An interview with Jon Rhodes: On managing digital projects

In my second interview, I chat to Jon Rhodes, a senior project manager for Sheffield based digital agency Quba. We chat about project management, Agile vs. Waterfall, the mistakes freelancers make, microadventures, and much more. Enjoy!

Did you go to university or college?
No, I didn’t go to either. I left school at 16. I was pretty bored of learning at that point so I decided to do a youth training scheme.

What’s your take on higher education? Will you encourage your daughter to go to university?
Well, my wife went to university. I’m biased to not going if I’m honest. It hasn’t held me back at all. I’ve missed out on some of the life skills, if you want to call it that, like living away from home and making friends and all that stuff but I didn’t have the debt and I started working straight away and I think that has been a better thing for me. I started working at 16 and I’ve learnt so much from that. Would I recommend it to my daughter? Well, I’ll give her every opportunity to make her own mind up. I wouldn’t try to sway her either way.

How did you get into project management?
I was working at a company called learndirect in a junior admin type role and my manager at the time said I should apply for a project manager job. That was in 2007. My first project was a website selling e-courses to the SME market. I absolutely loved it. I got made redundant from there, and then joined HSBC, where I managed IT projects. It wasn’t that well suited to me, it was such a massive company with such a massive office – I think it was around 4000 people in the Sheffield office – and I tried to do what I wanted to do, and do things my way, but there was a culture of this is how we do things. Then I moved to a web agency called Technophobia for a few years, before joining Quba as a senior project manager which is where I am now.

“If I say I’m going to do something, then I just do it.”

Can you describe what you do at Quba?
I’m a senior project manager at Quba. We’re a web and digital agency. I do my best to make sure what a client wants is ultimately delivered. I facilitate scoping sessions and workshops to get a better understanding of what a client wants and I write these up so I can replay back to a client to make sure our understanding is correct. I run estimating sessions so we can all get an understanding of how long things will take to deliver. I work with our team of designers and developers each day to make sure what we’ve said we’re going to do is done, and that we are on track with any timescales we may have committed to. I keep a client up to date as things progress and if something’s not right, I’ll let them know. And towards the end of a project I’ll work with our test team to make sure what we’re giving is to our high standards. I work with a client to make sure any steps for going live are as pain-free as possible.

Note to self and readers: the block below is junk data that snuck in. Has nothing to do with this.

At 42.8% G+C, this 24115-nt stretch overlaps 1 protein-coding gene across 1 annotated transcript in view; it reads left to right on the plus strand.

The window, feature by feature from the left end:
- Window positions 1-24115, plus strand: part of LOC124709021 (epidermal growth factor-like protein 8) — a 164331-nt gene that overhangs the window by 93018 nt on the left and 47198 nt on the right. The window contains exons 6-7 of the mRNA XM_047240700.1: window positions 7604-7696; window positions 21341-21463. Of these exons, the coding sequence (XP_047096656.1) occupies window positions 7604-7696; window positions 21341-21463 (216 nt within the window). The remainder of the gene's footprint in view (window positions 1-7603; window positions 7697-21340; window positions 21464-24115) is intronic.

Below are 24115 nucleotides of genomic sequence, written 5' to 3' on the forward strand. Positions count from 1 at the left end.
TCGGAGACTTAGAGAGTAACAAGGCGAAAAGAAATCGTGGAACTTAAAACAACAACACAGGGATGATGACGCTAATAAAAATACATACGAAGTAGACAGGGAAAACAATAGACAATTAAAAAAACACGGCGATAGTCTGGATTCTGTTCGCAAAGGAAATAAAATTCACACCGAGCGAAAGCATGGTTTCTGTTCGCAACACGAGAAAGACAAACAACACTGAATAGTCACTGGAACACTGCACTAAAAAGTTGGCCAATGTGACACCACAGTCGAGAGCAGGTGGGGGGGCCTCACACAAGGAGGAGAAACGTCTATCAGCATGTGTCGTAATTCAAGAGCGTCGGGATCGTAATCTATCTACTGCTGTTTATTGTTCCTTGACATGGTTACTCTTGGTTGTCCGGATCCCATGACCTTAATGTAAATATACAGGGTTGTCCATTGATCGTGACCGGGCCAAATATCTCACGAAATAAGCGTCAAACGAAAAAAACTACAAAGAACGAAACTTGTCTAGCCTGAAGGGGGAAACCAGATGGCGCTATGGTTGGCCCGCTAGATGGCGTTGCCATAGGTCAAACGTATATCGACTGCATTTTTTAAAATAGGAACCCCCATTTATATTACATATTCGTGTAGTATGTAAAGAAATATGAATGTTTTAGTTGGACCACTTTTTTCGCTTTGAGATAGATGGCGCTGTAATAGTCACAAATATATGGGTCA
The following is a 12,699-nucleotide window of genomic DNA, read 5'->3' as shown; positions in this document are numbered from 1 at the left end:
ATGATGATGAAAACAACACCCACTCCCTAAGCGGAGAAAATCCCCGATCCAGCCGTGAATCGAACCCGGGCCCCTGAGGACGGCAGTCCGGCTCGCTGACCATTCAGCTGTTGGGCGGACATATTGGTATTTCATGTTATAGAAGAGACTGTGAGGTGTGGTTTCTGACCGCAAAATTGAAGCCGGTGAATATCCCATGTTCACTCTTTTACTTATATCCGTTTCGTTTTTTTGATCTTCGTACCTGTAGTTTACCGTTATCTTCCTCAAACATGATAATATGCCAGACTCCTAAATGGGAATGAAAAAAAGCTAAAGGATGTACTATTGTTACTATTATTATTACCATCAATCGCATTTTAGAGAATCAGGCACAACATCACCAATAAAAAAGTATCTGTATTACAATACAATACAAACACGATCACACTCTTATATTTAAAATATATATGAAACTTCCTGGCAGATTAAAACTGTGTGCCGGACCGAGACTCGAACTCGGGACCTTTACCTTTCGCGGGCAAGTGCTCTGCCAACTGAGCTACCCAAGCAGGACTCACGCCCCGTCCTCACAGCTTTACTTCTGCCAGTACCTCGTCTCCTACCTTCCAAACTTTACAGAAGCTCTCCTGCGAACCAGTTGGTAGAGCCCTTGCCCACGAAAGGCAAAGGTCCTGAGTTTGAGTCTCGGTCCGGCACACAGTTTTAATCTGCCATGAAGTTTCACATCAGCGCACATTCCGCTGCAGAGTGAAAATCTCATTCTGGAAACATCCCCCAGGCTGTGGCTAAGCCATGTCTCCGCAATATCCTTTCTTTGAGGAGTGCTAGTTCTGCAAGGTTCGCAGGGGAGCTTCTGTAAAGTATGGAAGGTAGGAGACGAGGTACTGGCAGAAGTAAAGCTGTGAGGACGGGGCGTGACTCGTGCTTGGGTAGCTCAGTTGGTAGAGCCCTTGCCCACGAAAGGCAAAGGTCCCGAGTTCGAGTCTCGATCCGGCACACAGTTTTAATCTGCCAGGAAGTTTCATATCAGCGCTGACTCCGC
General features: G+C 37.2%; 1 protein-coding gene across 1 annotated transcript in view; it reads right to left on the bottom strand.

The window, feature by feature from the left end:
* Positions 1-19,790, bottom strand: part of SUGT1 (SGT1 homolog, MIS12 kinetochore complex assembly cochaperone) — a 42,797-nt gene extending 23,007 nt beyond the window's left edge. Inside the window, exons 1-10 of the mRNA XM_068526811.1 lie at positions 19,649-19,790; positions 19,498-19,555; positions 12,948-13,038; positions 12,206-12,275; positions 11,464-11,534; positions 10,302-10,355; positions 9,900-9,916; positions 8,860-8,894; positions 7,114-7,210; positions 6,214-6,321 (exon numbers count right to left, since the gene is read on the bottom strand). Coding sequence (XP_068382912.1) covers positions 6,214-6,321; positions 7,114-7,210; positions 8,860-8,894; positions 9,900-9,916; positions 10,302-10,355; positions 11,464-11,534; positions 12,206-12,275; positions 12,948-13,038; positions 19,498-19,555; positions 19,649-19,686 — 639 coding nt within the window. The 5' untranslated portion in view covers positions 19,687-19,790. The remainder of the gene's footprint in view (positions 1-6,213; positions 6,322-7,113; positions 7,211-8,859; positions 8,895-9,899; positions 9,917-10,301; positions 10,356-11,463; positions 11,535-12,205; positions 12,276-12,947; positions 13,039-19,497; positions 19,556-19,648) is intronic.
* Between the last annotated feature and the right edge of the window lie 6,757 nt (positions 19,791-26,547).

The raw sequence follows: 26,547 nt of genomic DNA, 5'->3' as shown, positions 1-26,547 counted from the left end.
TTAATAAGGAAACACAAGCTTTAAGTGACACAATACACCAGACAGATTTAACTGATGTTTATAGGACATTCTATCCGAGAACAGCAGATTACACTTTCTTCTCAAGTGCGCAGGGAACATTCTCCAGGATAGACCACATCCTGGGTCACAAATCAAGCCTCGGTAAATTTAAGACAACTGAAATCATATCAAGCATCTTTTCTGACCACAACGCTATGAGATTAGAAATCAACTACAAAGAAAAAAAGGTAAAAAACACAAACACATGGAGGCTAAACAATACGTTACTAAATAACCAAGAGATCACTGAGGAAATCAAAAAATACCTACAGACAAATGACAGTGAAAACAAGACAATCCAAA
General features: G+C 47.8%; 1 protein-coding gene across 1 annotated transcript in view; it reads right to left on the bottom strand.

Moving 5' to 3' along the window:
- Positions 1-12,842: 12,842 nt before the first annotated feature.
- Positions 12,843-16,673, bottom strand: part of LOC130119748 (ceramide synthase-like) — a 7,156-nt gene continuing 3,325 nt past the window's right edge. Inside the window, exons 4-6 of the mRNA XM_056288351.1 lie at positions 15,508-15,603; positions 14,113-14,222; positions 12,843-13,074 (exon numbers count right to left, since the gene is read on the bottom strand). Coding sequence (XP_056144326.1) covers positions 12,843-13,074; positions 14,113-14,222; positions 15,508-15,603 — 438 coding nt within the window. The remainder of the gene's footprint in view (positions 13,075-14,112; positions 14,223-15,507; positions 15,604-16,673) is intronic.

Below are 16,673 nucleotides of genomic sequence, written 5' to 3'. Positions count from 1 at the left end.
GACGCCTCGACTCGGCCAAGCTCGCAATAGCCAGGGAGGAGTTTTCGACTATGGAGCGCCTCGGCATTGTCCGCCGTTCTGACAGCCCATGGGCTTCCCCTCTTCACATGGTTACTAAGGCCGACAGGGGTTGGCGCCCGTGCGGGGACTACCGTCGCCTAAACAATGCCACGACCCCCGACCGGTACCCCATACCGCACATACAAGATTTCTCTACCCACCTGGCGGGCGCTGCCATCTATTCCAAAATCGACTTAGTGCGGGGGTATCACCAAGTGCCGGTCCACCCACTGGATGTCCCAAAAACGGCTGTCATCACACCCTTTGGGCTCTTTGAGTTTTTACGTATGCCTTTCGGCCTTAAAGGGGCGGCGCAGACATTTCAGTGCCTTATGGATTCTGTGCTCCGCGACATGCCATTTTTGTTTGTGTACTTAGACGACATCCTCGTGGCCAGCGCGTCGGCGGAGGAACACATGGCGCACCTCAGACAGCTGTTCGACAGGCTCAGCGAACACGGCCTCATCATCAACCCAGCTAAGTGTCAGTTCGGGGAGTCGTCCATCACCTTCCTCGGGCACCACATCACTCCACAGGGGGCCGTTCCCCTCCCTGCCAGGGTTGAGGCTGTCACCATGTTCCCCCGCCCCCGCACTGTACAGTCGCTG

I’m currently working on between 4-5 projects, between 2-3 new business pitches, and I manage a small team. I also work with the rest of the guys at Quba trying to make it a brilliant place to work and a brilliant place for clients to come to.

What makes a good project manager?
I think you need to be honest and trustworthy. There’s no point telling a blatant lie because you’ll either get caught out or you’ll disappoint someone. A big thing for me is that I want to be reliable. If I say I’m going to do something, then I just do it. If I promise a document or an email and that means I have to stay a bit later, then unfortunately that’s what has to happen. If you give your word on something, then you really ought to do it. It goes without saying that you need to be organised. You need to have good people skills and get on with people. And I believe you have to be a good mediator at times. Not everyone gets on at all times and you need to manage that, and it helps if you can get people gelling and working together. You also need to have the skills to create well written and well crafted documents.

What tips or advice would you give to someone, like myself, that doesn’t have any background or training in project management?
There’s various certifications, courses, and qualifications that you can take. They’re all great but actually you can just do simple things. Be helpful and friendly. If you say you’re going to call someone back at a certain time or email someone, just do it. And a big thing, if for whatever reason you can’t do something, I think it’s better to say you can’t do it than over promise. If you know you’re going to miss a deadline, or there’s a tricky situation, or you need to take a day off, just be honest with the client and say you’re really sorry but I can’t do this. Be organised, keep control of your schedule or calendar, make lists to know what you need to get done today, tomorrow and the following days. If someone asks you to do something which is miles away from what you initially agreed, mention it. If something is different but might only take 5 minutes, then do that little bit more and deliver something amazing.